Northern Pikeminnow – Oregon

Northern Pikeminnow

What is Northern Pikeminnow?

Looking for details on Northern Pikeminnow in Oregon? Look no further. Here is everything you need to know. Pikeminnow is a native fish that can be found on the Pacific slope. It is a member of the Minnow family, and it used to be called Northern Squawfish. This fish is easily identifiable by its long snout, as well as the fact that it has a large mouth and a dark green and silver body. Northern Pikeminnow preys heavily on juvenile salmon and steelheads. Pikeminnow is often confused with Peamouth, but the two are completely different species.

What is the difference between Pikeminnow and Peamouth?

A pikeminnow's head is flatter (mainly between the eyes), while the Peamouth's head is rounder. Pikeminnow's snout is longer and larger than Peamouth, and its mouth ends at the eye (wide, large mouth). It has no barbels at the mouth. Distinguishing between the two fish is important. Note that Peamouth poses no threat to the ecosystem or any other fish.

Northern Pikeminnow
Pikeminnow
Northern Pikeminnow
Peamouth

Using Bait

When fishing for Northern Pikeminnow in Oregon, using bait, especially worms, is a very common way to catch these fish. You need to make sure that your weights weigh approximately one to two ounces. Making sure you use the right size hooks is important. Number two hooks are a good choice and bank sinkers, as well as swivels, are very helpful.

Worms have been shown to be the most successful type of bait when fishing for Pikeminnow. Chicken liver has also had some success. There are a number of other baits that can be used with varying amounts of success, including fish entrails, grasshoppers, shrimp and salmon eggs.

Soft plastic grubs can also be used as bait. The bait you are using should be between 3 and 6 inches. Try and use a different color every 15 minutes, depending on what type of results you are getting. There is evidence that Northern Pikeminnow (during the night) will often be attracted by purple, glittering plastic grubs (often with green glitter). Black glitter and orange/ brown color bodies are also very helpful.

During the day, it is most helpful to try light colors, as well as grubs with glitter.

Video

In summary:

  • Worms are the most effective as bait
  • Chicken liver, fish entrails, grasshoppers, shrimp and salmon eggs are also effective
  • Plastic grubs are effective in the following colors: purple (green glitter), black glitter, orange/brown color, light colors.

Fishing

Plunking is a successful method when it comes to fishing for Northern Pikeminnow. It entails using enough weight to prevent the bait from moving too far away.

Back-bouncing is another successful method and entails lifting the bait off of the bottom by occasionally raising the rod tip. This is helpful when fishing from a boat. Drift fishing can also be used.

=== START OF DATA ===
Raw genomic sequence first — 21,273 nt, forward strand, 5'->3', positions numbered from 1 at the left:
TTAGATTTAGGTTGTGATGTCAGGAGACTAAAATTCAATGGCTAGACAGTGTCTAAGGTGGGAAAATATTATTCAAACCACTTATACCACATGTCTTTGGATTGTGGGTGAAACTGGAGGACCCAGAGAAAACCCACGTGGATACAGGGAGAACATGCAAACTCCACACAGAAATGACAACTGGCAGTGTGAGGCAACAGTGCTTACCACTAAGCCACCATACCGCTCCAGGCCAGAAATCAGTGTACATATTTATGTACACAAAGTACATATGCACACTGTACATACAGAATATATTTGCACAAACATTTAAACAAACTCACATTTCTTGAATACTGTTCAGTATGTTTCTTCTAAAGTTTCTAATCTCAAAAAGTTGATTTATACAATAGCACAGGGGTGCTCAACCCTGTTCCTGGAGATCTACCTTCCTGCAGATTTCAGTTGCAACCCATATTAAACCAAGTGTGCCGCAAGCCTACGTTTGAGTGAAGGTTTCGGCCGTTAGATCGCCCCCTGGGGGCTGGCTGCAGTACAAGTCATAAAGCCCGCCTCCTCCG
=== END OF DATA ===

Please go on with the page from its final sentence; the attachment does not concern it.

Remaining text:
In Summary:

  • Plunking in the most popular, effective method
  • Back-bouncing is also successful (especially from a boat)
Bag Limit

Unlimited

Size Limit

None

How to Use Northern Pikeminnow?

Pikeminnow or squawfish is rich in protein, have a lean tasty flesh but a complicated bone structure. The best way to cook it is pickling and smoking younger and smaller fish. It is resident species and bigger and older fish accumulate more contaminants (PCBs, dioxins, pesticides and mercury) than younger.

The Pikeminnow Sports-Reward Program offers rewards for catching pikeminnow over 9'' in the lower Columbia River and Snake River in the Oregon and Washington states.

Pikeminnow Sports-Reward Program

One of the best reasons to focus on catching Northern Pikeminnow in Oregon and Washington is the sports reward program. This program is an excellent way to earn Bonneville Power Administration, and it is administered by the Pacific States Marine Fisheries Commission. This program works on a commission basis, and it pays for every Northern Pikeminnow that is caught, as long as the fish is over nine inches long.

This year, the program runs from May to August, inclusive. It focuses on the lower Columbia River and the Snake River, where these fish are not natives.

The reason for this program is the following: Northern Pikeminnow are predators, and they prey on salmon and steelheads, fish that are native to these rivers. This is a huge problem, as many of the salmon and steelheads that are eaten are young. This means that the numbers making it to sea are significantly reduced, and their populations are suffering as a result.

The goal of the rewards program is to reduce the average size and number of the Northern Pikeminnow, thus restoring the natural balance. There has been a 40% reduction of salmon and steelheads being preyed on since the program was first started.

The program itself is a pretty big earner. The top twenty anglers of 2016 averaged payments of $36,000 for the season, and the highest earner was paid $119,341.

When an angler catches their first 25 fish, they are paid $5 each. Between 25-200, anglers are paid $6 per fish; and from 200 upwards, anglers are paid $8. Certain Northern Pikeminnow are worth $500 each.

Sports Reward Program pays per fish over 9 inches in 2017

0-25 Fish - $5
26-200 Fish - $6
201+ Fish - $8
Tagged Fish - $500

The main aim is to reduce the number of salmon and steelheads being preyed on by the Northern Pikeminnow

If you are an angler fishing for the Northern Pikeminnow, you can rest easy knowing that you are doing it for a great cause. It is a good, simple fish to catch in a great part of the country and is definitely worth your time. Looking for a fishing challenge? Northern Pikeminnow in Oregon might just be the way to go.



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